- Climate change-induced extreme heat and wildfire dampen migration in U.S. regions high in natural amenities.5Rural counties with outdoor recreation and environmental features such as ample sunshine, dramatic topography, warm and dry climates, and forests are most affected by these migration shifts, researchers find. Policymakers and planners have relied on migration models that predict more people moving to U.S. counties rich in amenities, but climate change is likely to alter migration trends, impacting economic development. Policy Summary.
- Repeated droughts in rural Thailand and Vietnam trap poorer households, reducing migration.6 Both household assets and consumption shrink in rural areas that have experienced two years of drought, analysis shows. Particularly among poorer households, this decrease creates an obstacle to those who would migrate for income-earning opportunities. As extreme weather events like drought become more frequent and severe, the need for safety nets and social protection programs, such as cash transfer and insurance programs, becomes crucial, especially when targeted to poorer households. Policy Summary.
Extreme Weather Hits Under-Resourced People Hardest; Research to Support Climate Adaptation Crucial
“Environmental shocks and stressors expose and often exacerbate existing inequalities, taking the greatest toll on the most disadvantaged people,” note Curtis, Carlson, and Jones. They point to the tsunami in Southeast Asia (2004) and Hurricane Katrina in New Orleans (2005) as examples.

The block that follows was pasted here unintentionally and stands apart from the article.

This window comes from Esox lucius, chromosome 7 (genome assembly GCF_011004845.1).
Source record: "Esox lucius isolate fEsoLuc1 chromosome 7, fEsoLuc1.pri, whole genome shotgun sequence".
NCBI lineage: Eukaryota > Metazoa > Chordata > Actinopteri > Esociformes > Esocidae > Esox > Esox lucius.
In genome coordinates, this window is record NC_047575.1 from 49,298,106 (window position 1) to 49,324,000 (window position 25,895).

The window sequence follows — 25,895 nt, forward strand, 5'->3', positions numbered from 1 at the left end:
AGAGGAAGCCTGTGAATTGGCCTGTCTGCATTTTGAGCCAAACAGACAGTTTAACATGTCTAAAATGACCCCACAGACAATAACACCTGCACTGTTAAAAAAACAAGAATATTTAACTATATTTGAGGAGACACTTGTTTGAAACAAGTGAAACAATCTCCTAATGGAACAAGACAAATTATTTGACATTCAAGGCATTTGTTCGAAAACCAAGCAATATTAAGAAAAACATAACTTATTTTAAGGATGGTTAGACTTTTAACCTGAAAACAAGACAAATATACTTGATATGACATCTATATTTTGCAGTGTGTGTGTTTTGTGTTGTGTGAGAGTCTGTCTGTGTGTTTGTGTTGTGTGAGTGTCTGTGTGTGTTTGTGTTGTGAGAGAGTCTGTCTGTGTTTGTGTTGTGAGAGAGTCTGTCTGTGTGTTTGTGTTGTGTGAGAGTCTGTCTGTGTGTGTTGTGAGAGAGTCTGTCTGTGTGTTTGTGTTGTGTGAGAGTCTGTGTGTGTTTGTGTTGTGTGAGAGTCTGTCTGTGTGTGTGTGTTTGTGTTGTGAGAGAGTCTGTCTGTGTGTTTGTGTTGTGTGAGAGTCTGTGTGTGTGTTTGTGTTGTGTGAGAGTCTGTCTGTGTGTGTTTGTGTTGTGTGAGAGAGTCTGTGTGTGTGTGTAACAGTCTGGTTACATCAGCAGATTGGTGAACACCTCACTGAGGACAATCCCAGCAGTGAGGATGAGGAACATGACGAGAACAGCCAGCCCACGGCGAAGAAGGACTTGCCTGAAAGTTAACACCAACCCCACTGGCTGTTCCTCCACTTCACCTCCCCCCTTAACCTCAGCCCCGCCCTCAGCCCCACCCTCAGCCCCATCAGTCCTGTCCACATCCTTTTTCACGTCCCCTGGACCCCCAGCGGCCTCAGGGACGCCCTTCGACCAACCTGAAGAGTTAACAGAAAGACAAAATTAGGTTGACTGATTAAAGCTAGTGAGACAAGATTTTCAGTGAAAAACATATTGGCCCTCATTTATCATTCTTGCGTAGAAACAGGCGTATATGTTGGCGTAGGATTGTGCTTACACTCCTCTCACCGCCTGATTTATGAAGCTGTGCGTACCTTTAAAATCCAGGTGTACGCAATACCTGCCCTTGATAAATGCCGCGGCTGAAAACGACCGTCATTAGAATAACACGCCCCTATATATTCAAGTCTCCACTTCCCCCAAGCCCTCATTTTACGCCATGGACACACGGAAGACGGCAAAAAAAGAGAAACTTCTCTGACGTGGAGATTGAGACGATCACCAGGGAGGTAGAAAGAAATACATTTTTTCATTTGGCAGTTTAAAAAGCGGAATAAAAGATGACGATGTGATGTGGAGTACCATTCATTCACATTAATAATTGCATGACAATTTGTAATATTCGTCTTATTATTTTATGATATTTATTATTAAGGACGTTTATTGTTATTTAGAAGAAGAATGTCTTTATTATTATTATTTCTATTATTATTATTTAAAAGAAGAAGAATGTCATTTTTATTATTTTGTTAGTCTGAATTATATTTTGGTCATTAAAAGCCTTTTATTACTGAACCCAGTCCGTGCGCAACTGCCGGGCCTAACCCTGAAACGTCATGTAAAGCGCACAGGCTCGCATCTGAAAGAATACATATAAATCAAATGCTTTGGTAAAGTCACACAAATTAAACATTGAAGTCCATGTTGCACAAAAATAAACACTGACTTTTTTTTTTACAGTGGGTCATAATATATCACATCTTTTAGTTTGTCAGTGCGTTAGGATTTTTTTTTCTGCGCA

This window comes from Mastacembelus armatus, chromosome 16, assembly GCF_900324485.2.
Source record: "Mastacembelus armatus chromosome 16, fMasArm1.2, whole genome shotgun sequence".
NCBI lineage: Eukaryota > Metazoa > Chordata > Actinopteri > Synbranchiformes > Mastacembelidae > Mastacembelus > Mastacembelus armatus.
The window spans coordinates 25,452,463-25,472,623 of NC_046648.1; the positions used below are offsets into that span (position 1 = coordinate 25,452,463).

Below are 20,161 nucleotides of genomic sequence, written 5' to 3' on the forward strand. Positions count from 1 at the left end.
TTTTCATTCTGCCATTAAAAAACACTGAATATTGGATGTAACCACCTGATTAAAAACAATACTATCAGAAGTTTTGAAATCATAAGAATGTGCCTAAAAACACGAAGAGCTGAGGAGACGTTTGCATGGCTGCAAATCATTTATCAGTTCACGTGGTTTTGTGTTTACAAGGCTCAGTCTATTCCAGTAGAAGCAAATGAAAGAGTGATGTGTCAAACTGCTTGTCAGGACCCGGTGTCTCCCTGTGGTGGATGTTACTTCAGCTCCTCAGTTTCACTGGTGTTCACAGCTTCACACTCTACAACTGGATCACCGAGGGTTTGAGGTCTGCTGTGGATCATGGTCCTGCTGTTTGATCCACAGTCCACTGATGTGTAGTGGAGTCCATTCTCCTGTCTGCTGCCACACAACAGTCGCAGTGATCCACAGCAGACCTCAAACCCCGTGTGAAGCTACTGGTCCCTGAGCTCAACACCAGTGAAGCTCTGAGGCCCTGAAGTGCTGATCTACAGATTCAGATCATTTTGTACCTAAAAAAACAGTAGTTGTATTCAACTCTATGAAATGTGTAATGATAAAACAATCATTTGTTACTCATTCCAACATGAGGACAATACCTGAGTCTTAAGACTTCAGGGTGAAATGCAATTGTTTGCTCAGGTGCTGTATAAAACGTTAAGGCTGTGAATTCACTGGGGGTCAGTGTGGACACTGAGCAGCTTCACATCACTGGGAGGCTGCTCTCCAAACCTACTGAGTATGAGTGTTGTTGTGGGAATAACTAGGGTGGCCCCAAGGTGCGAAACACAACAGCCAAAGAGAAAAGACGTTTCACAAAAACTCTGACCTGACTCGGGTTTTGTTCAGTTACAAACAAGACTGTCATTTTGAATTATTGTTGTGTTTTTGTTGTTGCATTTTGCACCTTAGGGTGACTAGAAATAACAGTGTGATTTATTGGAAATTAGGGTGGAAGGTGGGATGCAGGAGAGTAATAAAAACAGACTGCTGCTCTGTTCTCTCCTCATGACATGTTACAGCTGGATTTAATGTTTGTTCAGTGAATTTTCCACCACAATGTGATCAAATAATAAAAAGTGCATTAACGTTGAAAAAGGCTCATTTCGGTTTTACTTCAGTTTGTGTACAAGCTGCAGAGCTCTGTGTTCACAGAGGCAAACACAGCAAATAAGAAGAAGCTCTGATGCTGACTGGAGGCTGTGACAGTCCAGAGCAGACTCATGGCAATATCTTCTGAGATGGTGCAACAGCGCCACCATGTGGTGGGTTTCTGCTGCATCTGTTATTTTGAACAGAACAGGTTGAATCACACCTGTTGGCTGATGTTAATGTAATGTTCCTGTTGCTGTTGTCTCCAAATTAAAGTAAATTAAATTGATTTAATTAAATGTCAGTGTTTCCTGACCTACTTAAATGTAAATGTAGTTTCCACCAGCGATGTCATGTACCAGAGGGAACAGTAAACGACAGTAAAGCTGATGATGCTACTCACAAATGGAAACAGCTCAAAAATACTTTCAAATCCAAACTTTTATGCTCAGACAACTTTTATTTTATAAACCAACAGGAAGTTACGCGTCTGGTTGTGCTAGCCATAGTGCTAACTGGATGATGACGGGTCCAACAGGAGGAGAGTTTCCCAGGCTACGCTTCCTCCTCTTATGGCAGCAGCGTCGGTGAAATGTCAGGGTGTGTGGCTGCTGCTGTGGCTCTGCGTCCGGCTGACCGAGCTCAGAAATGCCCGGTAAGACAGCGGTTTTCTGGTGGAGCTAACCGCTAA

The resources and infrastructure needed to plan and adapt to climate events are unevenly distributed around the globe, underscoring the importance of linking scholars with policymakers, they argue.
Recent technological advancements mean that the data and tools needed to identify ways to mitigate climate-related risks are available, notes Barbara Entwisle of the University of North Carolina at Chapel Hill in a piece in the special issue.7 Demographers are poised to “contribute significantly to a larger and deeper understanding of environmental change and its consequences, locally, regionally, and globally,” she writes.
But as researchers work with data linked to specific geographic locations, they must strike a balance between privacy and accuracy so that confidentiality is not breached, Lori Hunter of the University of Colorado, Boulder and colleagues assert in another article in the journal.8 The authors compare unaltered data from surveys and vegetation information from rural South Africa with similar data generated by a series of geomasking techniques designed to reduce the likelihood that individual respondents can be identified. They find that geomasking approaches that use buffers and account for population density produce the most accurate results. But they also show that higher levels of accuracy increase the likelihood that potential respondents can be identified.
Yet the challenges of this research should not be an obstacle, argue Curtis, Carlson, and Jones. “Environmental change is happening. Environmental events are occurring,” they write. “These environmental forces have demonstrable consequences for human lives and livelihoods and, by extension, for the welfare” of the entire human family.
The special issue of Population and Environment is based on a conference supported by the Eunice Kennedy Shriver National Institute of Child Health and Human Development (NICHD) (Grant HD 096853).